The accident at the Three Mile Island Unit 2 (TMI-2) nuclear power plant in Pennsylvania on March 28, 1979 was one of the most serious in the history of the U.S. nuclear industry. It not only brought to light the hazards associated with nuclear power, but also forced the industry to take a closer look at the operating procedures used at the time. What makes the TMI-2 accident such an interesting case study is the series of events which led up to the partial meltdown of the reactor core. It was a combination of human error, insufficient training, bad operating procedures and unforeseen equipment failure that culminated in a nuclear accident that could have easily been prevented.
At 36 seconds past 4:00 a.m. on the 28th of March, 1979 the first of a series of pumps feeding water to the steam generators at the Three Mile Island nuclear plant stopped functioning.
It was later determined that this was caused by maintenance work being done on the Number 7 Polisher at the time. The steam produced by the reactor not only runs the generators to produce electricity but also serves to cool down the reactor core, reducing the risk of a meltdown. When the flow of the water stopped the temperature inside the reactor core increased. This caused the water inside the reactor to expand, increasing the pressure inside the pressurizer to 2200 psi, 100 psi more then the normal. As designed the increase in pressure caused the Pilot Operated Relief Valve to open (PORV) draining the steam and water from the reactor core in to a tank on the floor.
At this point the three emergency feedwater pumps started. An operator noticed that they were running, but he did not notice that the valves on the emergency feedwater lines were closed. The panel in the control room had lights to indicate that the valves were closed, one of the lights was covered by a yellow maintenance tag, while the operator did not notice the other light.
Despite the opening of the PORV the pressure continued to rise, 9 seconds into the accident the control rods automatically lowered as designed to halt the fission reaction. This halted the fission reaction but the latent heat of the radioactive material continued to heat the water. Even though this heat was a fraction of what is normally produced during the fission reaction, it was enough to potentially overheat the core. 13 seconds into the accident the PORV should have closed since the pressure in the reactor had dropped. The light indicating that the PORV was energized (i.e. open) shut off, leading the operators to assume that the PORV had was now closed. In reality the PORV was stuck open and steam and water was escaping from the reactor. This is known as a Loss of Coolant Accident (LOCA).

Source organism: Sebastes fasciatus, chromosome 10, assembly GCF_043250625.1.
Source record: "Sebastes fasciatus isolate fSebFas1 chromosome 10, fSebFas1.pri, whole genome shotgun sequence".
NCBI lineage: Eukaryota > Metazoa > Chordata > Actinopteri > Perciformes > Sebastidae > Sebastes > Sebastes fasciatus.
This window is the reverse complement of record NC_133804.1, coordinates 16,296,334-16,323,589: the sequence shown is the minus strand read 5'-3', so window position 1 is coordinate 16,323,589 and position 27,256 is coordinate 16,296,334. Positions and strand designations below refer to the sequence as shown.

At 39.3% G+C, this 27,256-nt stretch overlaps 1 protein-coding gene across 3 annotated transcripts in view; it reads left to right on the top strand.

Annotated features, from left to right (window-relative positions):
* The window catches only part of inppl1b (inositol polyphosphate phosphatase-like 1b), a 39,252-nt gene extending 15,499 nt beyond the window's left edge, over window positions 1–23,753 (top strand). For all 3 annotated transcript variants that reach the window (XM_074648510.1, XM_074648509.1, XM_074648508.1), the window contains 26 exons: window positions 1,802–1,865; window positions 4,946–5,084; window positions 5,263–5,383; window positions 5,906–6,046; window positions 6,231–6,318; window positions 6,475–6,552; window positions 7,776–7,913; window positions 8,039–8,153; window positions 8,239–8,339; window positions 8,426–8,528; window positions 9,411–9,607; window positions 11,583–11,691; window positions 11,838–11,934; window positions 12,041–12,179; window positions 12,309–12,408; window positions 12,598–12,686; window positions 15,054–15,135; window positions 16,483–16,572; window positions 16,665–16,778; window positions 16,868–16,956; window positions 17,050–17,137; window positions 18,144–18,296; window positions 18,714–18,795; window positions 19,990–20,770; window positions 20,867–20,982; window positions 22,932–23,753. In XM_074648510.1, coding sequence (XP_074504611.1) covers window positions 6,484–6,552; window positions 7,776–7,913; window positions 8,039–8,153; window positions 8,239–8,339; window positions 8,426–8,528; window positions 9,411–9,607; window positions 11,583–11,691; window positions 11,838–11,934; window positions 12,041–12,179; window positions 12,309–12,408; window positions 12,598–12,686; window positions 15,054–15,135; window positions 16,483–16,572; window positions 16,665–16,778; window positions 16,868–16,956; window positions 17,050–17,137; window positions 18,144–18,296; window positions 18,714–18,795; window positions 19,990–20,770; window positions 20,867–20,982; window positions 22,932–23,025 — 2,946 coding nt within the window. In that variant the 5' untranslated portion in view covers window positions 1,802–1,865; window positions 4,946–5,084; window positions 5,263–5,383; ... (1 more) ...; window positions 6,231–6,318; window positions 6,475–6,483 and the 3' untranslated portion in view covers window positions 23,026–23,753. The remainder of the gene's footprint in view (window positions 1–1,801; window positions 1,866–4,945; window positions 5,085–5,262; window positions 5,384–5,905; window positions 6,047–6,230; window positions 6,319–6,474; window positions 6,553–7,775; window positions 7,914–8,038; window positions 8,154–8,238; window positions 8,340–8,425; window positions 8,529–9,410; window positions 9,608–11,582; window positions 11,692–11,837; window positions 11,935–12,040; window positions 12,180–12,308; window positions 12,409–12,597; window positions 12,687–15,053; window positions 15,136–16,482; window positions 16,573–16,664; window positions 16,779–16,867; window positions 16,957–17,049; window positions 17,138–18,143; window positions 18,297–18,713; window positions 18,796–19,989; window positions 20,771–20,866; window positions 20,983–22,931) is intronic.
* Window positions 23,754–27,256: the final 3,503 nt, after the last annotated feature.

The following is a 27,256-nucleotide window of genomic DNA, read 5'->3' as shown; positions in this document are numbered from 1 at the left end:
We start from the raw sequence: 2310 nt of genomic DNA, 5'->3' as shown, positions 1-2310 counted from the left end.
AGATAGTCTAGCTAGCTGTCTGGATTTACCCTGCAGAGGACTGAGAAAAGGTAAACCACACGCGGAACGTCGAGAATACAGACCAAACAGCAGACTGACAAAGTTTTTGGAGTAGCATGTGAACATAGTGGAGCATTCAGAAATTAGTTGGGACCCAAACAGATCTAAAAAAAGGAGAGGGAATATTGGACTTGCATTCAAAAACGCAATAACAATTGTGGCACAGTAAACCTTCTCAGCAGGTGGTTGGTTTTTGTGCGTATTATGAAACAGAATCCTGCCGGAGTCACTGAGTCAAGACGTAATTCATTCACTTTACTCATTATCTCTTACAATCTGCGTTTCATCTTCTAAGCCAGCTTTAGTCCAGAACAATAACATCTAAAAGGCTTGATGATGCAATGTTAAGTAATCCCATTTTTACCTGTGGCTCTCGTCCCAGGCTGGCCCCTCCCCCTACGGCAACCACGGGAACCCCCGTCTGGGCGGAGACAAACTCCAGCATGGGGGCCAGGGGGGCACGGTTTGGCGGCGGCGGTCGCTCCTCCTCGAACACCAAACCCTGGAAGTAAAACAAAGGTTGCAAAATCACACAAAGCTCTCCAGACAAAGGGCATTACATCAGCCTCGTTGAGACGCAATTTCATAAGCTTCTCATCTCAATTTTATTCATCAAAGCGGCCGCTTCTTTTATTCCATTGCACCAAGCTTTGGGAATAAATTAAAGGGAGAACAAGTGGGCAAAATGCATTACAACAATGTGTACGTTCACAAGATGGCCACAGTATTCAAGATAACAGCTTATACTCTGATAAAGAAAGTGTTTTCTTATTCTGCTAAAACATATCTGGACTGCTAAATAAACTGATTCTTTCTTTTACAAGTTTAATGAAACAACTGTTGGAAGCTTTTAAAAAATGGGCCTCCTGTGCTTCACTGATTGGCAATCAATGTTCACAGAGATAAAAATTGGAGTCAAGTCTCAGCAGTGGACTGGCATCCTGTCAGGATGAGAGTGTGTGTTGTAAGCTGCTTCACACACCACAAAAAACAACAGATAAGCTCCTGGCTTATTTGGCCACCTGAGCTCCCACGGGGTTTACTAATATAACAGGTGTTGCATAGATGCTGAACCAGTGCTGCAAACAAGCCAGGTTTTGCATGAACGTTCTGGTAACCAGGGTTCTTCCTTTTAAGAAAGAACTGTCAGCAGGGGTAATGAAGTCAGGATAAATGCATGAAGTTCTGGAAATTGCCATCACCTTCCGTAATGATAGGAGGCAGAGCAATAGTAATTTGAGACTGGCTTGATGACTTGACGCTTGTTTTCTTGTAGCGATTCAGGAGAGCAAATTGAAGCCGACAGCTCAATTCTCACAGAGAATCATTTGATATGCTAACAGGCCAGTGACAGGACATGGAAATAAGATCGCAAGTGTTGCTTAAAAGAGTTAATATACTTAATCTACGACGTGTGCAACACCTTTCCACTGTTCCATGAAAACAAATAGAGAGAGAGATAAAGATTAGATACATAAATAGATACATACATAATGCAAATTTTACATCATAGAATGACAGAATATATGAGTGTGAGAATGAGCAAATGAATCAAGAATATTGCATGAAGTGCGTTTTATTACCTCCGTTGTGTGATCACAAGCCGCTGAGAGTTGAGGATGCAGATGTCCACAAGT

In the first 100 minutes of the accident almost 32,000 gallons of water, or one third of the reactors capacity escaped through the PORV. The accident at TMI could have been contained had either the PORV shut at this point, or the operators noticed that the valve was stuck open. During the initial stages of the accident Edward Fredrick and Craig Faust, the Control Room Operators were present in the control room. One of the factors which added to the severity of the accident at TMI was the inadequate training of the employees at the facility. The training was the responsibility of Met Ed and Babcock and Wilcox.
Over 100 alarms went off in the control room during the first few minutes of the accident. This added to the confusion without providing any useful information to the operators. Both Faust and Fredrick dealt with the alarms to the best of their ability based on the training they had received.
2 Minutes into the accident the pressure if the water in the reactor dropped sharply which caused the Emergency Injection Water (EIW) to be automatically activated. This sent about 1000 gallons of water per minute into the reactor coolant system.